Here’s a look at another transition opportunity. Matthew Dellavedova grabs the defensive rebound and immediately has his head up the court looking for someone to advance the ball. Waiters leaks out as soon as the ball is secured.
Delly zips the pass ahead to Waiters at halfcourt and hits him in stride. It’s a 1-on-1 opportunity for Dion against James Anderson.
Anderson does a good job of staying in front of Waiters, and this scoring chance would have been all for naught if Zeller doesn’t keep running the floor and beat Lavoy Allen down the court. Waiters draws Anderson and look off a pass to Zeller who is streaking through the paint.
Don’t stand on the tracks when the train’s coming through, Anderson. Zeller throws the hammer down, and he draws the foul on top of it.
Since Bynum’s exit, Zeller has been playing some consistent, quality backup center minutes. While he hasn’t put on any real weight to speak of, he’s getting pushed around less and less inside, and we’ve seen several determined finishes like this one in the past two weeks.
Remember that awful inbound play from last week? It doesn’t always have to be so difficult. Yes, this is a late first quarter possession, but the action is simple and carries over. Miles inbounds the ball to Zeller above the three point arc.
The inbounder is often forgotten in these scenarios, and he has such freedom of movement after he passes, because his defender is concerned about bothering the pass that sometimes it takes him a split second to readjust and follow him wherever he cuts. That’s exactly what happens here as Turner gets screened by Zeller when Miles cuts toward the sideline and then curls back over top.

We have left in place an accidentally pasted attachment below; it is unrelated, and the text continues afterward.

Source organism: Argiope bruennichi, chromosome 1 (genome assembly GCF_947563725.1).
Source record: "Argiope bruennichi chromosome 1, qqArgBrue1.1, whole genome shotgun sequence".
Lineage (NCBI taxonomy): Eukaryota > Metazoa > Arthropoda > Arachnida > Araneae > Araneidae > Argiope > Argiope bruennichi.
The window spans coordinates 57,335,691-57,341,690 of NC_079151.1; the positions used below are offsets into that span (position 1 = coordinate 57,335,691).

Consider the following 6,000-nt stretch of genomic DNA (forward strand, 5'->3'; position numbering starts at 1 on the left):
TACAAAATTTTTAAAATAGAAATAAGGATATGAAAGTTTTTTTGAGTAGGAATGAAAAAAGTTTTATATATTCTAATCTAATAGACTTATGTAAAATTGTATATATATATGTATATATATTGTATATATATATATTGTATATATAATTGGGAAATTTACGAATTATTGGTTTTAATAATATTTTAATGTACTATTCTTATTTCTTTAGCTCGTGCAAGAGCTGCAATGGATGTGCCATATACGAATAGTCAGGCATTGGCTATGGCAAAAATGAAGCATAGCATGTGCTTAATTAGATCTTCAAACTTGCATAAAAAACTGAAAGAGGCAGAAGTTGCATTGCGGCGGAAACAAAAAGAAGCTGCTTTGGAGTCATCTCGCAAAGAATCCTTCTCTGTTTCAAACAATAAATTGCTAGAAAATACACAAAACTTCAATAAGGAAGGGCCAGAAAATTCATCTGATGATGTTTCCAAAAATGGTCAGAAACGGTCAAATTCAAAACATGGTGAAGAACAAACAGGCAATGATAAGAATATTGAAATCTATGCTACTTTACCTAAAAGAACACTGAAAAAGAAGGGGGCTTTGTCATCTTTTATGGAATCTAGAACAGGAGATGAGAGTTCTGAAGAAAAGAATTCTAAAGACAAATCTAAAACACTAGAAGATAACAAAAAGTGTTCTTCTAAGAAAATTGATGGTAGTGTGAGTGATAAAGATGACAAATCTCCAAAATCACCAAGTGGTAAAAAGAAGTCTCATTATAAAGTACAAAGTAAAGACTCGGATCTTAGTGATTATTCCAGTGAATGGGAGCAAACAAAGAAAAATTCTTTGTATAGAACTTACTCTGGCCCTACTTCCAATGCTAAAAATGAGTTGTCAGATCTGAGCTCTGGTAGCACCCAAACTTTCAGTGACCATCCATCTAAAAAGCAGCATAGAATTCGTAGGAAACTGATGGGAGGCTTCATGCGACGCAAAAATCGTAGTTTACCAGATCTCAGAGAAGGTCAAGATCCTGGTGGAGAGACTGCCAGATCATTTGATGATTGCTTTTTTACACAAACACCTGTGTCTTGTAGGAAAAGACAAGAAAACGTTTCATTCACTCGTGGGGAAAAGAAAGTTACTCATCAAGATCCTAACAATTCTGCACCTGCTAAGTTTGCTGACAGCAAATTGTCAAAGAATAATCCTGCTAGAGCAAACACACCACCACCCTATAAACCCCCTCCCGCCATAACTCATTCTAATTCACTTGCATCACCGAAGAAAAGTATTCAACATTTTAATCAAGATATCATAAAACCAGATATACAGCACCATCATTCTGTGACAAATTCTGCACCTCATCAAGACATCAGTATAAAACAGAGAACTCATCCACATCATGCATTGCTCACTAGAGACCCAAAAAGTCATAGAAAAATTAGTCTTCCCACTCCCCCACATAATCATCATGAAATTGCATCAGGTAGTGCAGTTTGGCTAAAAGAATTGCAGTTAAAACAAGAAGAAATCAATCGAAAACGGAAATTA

A good solid screen gives Miles all the room he needs to rise and fire. He did a lot of that in this game with his franchise-record 10 three pointers.
We’ll look at one more inbound play that starts after a foul and 14 seconds on the shot clock. Alonzo Gee inbounds to Zeller high on the wing once again. He curls around as Zeller takes a couple of dribbles.
Delly flashes toward Zeller and curls tightly around him to grab the basketball. When done properly, this play can be really effective. It allows the screen and pass to happen almost simultaneously. The only trick is not being called for a moving pick, and Zeller’s had plenty of those this season.
The Sixers get tangled and end up guarding neither look.
Delly could’ve taken the shot himself, but he instead makes the smart choice to throw it to Zeller as he flashes to the basket for an easy dunk.
The Cavs rank just 28th in the league in assists with just over 19 per game. Part of that is the high number of isolation plays from their backcourt of Irving, Waiters, and Jack. Kyrie, for example, assists on teammate field goals about 34% of the time, which doesn’t sound bad. However, compare it to Chris Paul’s 54%. Even worse, good passing teams have multiple starters with greater than 20% assist rates (like Miami and Portland, for example). Jack is second on the team at 22.9%, and the second highest starter rate is Varejao’s 12.0% as Thompson, Miles, and Clark don’t do a good job of sharing the ball consistently at all. The fact that the Cavs racked up 20 assists in this first half alone, however, shows that they have the ability to dish out assists at a high rate by making an effort.
There’s really nothing profound with what I’ve shown you. The point lies in the fact that the wine and gold have big men that can run the floor and finish and guards that can make the extra pass after dribble penetration. When you see really good teams share the basketball, it’s second nature, and it can and often does beat good, rotational defense. With the addition of Deng, the Cavaliers have another scoring option, and it should allow for more easy chances for role players to finish and score.
Until next time, the film room is closed!